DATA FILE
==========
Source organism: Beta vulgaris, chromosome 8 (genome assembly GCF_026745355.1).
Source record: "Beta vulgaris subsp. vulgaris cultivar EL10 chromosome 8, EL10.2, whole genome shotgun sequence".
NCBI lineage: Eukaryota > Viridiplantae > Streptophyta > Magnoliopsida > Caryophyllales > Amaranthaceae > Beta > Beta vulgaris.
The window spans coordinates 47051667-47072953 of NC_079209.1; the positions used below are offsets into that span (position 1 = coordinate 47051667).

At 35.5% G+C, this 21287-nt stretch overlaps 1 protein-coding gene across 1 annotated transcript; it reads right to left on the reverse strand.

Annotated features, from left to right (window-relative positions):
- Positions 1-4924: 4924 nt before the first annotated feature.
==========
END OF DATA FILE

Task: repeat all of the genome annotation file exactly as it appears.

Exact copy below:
Source organism: Beta vulgaris, chromosome 8 (genome assembly GCF_026745355.1).
Source record: "Beta vulgaris subsp. vulgaris cultivar EL10 chromosome 8, EL10.2, whole genome shotgun sequence".
NCBI lineage: Eukaryota > Viridiplantae > Streptophyta > Magnoliopsida > Caryophyllales > Amaranthaceae > Beta > Beta vulgaris.
The window spans coordinates 47051667-47072953 of NC_079209.1; the positions used below are offsets into that span (position 1 = coordinate 47051667).

At 35.5% G+C, this 21287-nt stretch overlaps 1 protein-coding gene across 1 annotated transcript; it reads right to left on the reverse strand.

Annotated features, from left to right (window-relative positions):
- Positions 1-4924: 4924 nt before the first annotated feature.